Press Release
November 12, 2012

Miriam: Raise Sin Taxes, Avoid Fiscal Cliff

Senator Miriam Defensor Santiago, Senate sponsor of the Framework Convention on Tobacco Control (FCTC), called on her fellow senators to raise sin taxes to decrease government spending on healthcare costs from tobacco-related diseases.

The FCTC was ratified by the Philippines in 2005. It was the first treaty negotiated under the auspices of the World Health Organization; and was developed in response to the global tobacco epidemic.

Santiago said that the Philippines must raise sin taxes and reduce smoking prevalence, consistent with the country's commitments under the FCTC.

"It is too late for industry leaders to raise their objections now," Santiago said. "They should have raised their objections in 2005, when the Philippines was about to ratify the FCTC."

"This treaty has morphed into international law. The Philippines will become a rogue state if we do not comply with our obligations under the FCTC," Santiago warned.

In 1998, government spending on the four major tobacco-related disease--heart attack, stroke, lung cancer and emphysema--was at P 47 billion per year. In 2005, the economic cost of tobacco use was estimated at over PHP148 billion a year, while revenues generated from the tobacco industry were only at about 25.65 billion pesos. A more recent study by Dr. Antonio Dans and colleagues in 2011 revealed that healthcare costs of tobacco use from just the four major tobacco-related diseases was already estimated to be at P 188 billion, whereas the revenues generated were only at P 26 billion for the same year.

"Looking at all the numbers, we see that the estimated healthcare costs are increasing tremendously through the years. Meanwhile, the revenues being generated by our government from the tobacco industry seem to be increasing but at a very slow pace. From these figures alone, the Philippine government and the Filipino people are at a losing end. Healthcare costs far outweigh the revenues being generated from tobacco," the senator said.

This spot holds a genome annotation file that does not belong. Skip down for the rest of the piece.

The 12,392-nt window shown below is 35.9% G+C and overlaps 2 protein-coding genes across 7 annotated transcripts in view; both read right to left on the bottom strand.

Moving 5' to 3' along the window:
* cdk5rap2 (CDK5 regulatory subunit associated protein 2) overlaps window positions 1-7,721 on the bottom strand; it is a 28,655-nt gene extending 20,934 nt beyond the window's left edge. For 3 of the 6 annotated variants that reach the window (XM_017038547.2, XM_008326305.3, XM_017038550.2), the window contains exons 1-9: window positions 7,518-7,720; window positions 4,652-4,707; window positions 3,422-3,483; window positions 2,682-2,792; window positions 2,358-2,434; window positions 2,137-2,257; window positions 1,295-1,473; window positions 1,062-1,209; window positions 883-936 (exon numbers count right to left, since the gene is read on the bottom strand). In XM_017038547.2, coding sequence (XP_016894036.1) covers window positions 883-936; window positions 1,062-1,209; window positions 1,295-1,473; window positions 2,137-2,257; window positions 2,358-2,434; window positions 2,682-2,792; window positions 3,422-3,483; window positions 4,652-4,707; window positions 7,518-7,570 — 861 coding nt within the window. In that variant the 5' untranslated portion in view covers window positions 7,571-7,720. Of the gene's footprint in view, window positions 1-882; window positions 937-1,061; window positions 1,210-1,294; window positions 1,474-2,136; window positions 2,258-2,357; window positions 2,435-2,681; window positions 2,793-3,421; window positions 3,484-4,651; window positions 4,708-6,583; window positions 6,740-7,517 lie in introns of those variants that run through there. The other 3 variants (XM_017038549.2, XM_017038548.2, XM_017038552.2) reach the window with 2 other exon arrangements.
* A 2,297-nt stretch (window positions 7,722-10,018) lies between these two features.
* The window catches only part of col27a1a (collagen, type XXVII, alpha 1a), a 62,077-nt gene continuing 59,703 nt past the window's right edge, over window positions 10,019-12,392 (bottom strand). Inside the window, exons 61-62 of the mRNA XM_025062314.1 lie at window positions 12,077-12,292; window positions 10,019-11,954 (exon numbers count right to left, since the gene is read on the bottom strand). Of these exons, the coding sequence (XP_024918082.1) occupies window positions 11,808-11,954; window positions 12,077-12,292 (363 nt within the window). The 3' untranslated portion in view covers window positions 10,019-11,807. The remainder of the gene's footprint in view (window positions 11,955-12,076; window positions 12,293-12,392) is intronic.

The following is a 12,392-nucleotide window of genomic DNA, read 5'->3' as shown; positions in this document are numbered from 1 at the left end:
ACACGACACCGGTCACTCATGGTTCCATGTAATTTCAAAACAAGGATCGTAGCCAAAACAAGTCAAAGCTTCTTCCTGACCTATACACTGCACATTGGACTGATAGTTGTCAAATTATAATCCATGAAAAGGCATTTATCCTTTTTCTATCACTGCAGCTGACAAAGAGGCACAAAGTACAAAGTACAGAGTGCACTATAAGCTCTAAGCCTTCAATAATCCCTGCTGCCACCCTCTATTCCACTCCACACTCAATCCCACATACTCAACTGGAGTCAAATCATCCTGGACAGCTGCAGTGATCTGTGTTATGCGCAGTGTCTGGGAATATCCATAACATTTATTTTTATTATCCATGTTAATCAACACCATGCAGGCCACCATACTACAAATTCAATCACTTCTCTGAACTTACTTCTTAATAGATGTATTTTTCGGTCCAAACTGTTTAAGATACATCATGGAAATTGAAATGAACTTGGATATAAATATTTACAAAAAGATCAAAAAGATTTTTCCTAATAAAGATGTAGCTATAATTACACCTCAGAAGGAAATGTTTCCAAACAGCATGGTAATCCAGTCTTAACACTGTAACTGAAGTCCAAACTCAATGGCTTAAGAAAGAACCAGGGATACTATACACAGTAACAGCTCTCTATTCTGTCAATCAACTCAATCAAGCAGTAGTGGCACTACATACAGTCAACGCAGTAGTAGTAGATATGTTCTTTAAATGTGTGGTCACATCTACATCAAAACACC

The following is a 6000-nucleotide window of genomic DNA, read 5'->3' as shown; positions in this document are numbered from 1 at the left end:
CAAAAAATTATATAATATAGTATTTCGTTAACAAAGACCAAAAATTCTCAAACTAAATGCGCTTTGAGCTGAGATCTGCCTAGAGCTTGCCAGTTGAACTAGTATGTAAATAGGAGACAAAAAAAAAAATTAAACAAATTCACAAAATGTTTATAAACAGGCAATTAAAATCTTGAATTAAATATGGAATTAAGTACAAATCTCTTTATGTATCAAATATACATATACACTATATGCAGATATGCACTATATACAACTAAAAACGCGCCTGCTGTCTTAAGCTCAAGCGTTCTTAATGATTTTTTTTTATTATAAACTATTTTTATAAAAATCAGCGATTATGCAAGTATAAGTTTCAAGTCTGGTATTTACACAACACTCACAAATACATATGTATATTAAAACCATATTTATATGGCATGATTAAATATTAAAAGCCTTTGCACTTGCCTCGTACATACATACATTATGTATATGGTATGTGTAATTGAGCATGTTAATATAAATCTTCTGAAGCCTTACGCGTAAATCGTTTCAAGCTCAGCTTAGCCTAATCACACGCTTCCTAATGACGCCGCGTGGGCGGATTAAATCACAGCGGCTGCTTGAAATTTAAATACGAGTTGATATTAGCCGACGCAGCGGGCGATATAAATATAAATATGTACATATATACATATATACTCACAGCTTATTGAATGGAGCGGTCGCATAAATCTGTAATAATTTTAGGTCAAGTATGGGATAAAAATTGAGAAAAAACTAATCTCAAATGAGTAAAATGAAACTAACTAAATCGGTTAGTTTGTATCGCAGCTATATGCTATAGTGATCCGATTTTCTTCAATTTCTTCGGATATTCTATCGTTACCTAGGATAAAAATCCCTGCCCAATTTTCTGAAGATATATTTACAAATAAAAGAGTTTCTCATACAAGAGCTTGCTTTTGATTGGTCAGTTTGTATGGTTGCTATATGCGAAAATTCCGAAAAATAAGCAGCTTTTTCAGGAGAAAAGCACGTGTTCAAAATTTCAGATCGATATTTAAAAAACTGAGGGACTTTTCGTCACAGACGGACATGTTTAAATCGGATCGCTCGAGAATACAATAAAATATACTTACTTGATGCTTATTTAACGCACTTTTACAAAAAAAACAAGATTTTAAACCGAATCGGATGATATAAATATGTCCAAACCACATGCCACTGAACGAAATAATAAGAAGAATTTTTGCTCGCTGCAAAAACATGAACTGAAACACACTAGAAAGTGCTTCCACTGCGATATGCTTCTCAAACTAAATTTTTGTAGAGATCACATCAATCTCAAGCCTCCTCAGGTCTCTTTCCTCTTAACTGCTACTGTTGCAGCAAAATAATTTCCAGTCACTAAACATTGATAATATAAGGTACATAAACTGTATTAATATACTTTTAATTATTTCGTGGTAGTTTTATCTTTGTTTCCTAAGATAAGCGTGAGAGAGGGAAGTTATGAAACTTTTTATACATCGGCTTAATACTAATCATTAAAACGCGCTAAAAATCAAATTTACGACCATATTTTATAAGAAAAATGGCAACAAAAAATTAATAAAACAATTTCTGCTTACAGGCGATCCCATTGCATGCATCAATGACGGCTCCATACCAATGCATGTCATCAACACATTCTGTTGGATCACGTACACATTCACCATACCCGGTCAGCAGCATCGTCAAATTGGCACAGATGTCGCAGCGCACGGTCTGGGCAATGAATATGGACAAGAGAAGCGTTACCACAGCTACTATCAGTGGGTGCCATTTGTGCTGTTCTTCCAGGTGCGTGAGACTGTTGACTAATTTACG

Santiago stressed that it should be noted that these healthcare costs are all underestimated since these only covered the four major diseases. It did not include the more than 40 other diseases, such as cancers other than lung cancer, occlusion of arteries to the leg, aneurysms, asthma attacks, and many more, related to tobacco use as well as exposure to secondhand smoke.

According to Santiago, Senator Franklin Drilon's substitute bill will have almost the same health impact relative to her bill by 2016 as the tax system moves to a unitary tax rate of P32 per pack. However, Santiago claimed that her bill will have a greater health impact on the first year of implementation with 75,000 to 90,000 lives saved versus 66,000 to 79,000 lives saved for the Substitute Bill.

"The Substitute bill will be able to achieve the same health target of reducing smoking prevalence by 10% in 2012; however, my bill will have a greater impact on reducing smoking prevalence," Santiago said.

Citing the Global Adult Tobacco Survey of 2009, Santiago said that an estimated 17.3 million Filipinos aged 15 years and above smoke, and 13.8 million of these individuals smoke cigarettes every single day. Santiago added that there is very strong evidence linking smoking to poverty and drainage of the economy because of deaths and disabilities. The senator claimed that raising sin taxes will curb the occurrence of non-communicable diseases caused by smoking, which occur in people aged 15-59 years when people are very much still in their productive years.

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